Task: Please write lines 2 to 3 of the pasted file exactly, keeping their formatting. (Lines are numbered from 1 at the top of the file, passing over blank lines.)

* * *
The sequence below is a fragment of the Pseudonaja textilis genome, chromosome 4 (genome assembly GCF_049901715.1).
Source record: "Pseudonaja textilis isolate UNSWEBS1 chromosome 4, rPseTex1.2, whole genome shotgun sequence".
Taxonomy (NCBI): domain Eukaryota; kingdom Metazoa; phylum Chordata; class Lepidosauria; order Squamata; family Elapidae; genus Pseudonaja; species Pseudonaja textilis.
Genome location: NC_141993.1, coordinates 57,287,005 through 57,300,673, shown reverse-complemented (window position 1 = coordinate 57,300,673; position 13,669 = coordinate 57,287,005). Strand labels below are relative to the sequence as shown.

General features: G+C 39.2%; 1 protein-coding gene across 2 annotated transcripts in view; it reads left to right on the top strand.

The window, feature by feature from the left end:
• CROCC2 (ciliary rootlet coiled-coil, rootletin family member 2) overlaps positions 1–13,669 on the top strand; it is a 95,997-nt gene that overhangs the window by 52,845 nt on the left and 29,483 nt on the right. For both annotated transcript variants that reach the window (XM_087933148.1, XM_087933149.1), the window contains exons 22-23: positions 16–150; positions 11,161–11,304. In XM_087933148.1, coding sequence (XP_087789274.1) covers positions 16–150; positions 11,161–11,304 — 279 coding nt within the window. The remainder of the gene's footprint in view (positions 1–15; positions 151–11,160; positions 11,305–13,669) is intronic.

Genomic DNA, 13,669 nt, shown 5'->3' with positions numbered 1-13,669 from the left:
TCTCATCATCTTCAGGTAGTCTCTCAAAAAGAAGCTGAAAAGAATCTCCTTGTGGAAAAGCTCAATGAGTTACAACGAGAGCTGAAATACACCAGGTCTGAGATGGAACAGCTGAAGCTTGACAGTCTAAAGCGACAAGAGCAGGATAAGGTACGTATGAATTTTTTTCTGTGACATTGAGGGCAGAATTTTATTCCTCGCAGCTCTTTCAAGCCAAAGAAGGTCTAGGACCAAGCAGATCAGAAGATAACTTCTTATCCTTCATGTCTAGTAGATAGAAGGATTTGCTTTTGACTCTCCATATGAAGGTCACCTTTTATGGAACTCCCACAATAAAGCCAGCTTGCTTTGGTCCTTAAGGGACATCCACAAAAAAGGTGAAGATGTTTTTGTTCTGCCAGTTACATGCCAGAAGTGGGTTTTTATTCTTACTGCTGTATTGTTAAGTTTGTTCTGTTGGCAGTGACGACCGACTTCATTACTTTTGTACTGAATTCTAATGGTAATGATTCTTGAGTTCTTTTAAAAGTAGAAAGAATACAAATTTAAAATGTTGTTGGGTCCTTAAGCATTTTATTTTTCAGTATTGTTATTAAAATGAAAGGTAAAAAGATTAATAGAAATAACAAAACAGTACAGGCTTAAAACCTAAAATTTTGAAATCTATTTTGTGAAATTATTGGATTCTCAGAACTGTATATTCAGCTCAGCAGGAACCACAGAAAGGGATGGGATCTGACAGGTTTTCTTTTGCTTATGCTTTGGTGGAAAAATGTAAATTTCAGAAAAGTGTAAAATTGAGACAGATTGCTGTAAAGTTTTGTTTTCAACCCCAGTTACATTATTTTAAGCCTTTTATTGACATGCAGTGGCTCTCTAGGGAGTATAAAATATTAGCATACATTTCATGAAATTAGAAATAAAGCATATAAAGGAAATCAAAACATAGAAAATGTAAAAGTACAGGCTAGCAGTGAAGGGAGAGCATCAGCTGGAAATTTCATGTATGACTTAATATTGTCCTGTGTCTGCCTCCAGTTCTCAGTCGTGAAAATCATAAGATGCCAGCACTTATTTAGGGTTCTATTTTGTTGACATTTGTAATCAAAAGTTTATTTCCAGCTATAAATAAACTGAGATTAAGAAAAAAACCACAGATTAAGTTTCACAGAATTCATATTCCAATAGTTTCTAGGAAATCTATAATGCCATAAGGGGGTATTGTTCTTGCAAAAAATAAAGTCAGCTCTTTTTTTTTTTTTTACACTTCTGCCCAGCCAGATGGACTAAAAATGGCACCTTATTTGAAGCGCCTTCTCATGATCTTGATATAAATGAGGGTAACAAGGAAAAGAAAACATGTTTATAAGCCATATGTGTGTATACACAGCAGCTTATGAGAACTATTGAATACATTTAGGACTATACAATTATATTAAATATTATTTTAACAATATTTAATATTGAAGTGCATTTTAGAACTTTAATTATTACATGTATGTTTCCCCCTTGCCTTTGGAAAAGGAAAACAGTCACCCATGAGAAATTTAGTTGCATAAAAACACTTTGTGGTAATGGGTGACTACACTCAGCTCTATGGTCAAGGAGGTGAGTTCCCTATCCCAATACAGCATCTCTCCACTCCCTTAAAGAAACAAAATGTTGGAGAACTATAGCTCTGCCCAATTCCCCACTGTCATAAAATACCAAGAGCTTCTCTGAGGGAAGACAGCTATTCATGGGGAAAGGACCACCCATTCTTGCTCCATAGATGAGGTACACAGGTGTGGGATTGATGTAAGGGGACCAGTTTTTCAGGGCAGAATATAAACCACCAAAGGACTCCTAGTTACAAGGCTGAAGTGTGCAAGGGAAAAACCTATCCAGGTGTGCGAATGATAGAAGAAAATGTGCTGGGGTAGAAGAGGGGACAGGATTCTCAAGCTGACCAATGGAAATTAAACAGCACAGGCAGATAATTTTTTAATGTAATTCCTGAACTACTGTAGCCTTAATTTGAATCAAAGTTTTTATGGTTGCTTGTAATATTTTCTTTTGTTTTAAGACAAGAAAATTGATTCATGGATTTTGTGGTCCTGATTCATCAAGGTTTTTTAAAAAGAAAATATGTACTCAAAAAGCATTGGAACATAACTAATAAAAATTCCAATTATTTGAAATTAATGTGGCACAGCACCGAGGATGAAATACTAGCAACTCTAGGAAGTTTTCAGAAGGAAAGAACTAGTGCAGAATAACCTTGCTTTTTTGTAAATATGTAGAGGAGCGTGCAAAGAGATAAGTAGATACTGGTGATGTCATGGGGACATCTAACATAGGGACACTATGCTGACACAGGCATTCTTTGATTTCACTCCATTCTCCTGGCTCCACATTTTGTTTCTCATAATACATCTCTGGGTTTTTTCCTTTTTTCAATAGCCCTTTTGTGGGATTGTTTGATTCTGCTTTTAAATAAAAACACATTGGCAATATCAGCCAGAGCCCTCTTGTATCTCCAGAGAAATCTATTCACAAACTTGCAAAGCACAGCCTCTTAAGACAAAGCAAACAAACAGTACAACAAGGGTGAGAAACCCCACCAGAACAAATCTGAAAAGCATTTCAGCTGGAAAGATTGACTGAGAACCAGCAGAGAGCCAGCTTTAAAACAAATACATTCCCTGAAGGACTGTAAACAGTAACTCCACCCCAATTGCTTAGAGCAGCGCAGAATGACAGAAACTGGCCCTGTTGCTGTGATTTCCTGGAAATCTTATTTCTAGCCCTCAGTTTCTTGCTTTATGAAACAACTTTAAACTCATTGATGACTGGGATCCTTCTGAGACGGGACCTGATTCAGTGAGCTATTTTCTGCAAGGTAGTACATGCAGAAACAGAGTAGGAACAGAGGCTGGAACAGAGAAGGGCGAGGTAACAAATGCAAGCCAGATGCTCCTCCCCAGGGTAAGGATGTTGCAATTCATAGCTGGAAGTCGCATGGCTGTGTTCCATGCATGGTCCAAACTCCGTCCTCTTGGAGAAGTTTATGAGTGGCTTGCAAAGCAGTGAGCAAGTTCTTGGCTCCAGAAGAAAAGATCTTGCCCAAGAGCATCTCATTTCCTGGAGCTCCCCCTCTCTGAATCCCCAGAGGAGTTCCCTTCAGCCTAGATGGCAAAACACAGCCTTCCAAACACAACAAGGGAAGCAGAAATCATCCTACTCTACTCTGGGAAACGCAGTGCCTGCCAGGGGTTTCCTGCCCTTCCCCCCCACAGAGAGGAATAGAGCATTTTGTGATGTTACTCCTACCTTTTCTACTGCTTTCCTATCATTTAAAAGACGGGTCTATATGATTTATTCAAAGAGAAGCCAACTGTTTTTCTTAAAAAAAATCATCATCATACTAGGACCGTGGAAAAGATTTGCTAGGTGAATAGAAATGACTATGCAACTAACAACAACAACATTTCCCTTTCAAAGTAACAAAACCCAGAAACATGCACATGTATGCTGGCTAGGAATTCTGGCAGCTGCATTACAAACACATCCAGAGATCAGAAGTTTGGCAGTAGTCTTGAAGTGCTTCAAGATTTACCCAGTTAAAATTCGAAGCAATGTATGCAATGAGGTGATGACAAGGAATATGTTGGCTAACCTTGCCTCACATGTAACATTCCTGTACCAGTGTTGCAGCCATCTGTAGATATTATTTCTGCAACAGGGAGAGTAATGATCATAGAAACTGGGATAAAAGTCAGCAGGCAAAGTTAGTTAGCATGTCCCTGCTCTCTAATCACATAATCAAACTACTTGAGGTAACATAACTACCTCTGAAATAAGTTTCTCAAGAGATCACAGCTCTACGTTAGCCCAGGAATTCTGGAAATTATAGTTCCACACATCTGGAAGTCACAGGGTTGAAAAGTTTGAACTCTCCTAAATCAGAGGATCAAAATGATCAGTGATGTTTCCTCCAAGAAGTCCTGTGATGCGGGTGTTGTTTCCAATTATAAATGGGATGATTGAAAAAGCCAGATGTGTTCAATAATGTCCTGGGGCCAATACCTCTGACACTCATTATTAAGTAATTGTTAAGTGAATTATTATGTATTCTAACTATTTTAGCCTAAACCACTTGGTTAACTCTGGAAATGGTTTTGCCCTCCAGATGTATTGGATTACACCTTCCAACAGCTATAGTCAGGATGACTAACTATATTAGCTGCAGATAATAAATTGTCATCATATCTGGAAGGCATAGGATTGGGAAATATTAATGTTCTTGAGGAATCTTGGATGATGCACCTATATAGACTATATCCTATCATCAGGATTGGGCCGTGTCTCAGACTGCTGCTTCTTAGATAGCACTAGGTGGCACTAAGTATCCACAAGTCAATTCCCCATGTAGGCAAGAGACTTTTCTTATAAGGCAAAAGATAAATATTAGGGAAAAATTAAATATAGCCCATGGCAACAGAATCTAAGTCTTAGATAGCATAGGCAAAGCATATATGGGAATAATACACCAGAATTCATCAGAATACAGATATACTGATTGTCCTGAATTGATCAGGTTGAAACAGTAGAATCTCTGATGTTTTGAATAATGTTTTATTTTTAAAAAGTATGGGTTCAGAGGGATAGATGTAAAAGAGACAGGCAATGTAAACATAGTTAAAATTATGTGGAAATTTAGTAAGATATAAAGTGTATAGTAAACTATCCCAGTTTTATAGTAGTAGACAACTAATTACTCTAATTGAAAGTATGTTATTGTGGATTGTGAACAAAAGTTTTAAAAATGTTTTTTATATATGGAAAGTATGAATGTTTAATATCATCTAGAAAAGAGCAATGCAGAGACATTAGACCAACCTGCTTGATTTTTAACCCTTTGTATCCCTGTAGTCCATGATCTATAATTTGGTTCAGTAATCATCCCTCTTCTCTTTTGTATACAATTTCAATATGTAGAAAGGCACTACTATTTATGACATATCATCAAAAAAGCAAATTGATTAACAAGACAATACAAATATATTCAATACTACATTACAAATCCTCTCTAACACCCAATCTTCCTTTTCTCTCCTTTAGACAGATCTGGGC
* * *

Source record: "Pseudonaja textilis isolate UNSWEBS1 chromosome 4, rPseTex1.2, whole genome shotgun sequence".
Taxonomy (NCBI): domain Eukaryota; kingdom Metazoa; phylum Chordata; class Lepidosauria; order Squamata; family Elapidae; genus Pseudonaja; species Pseudonaja textilis.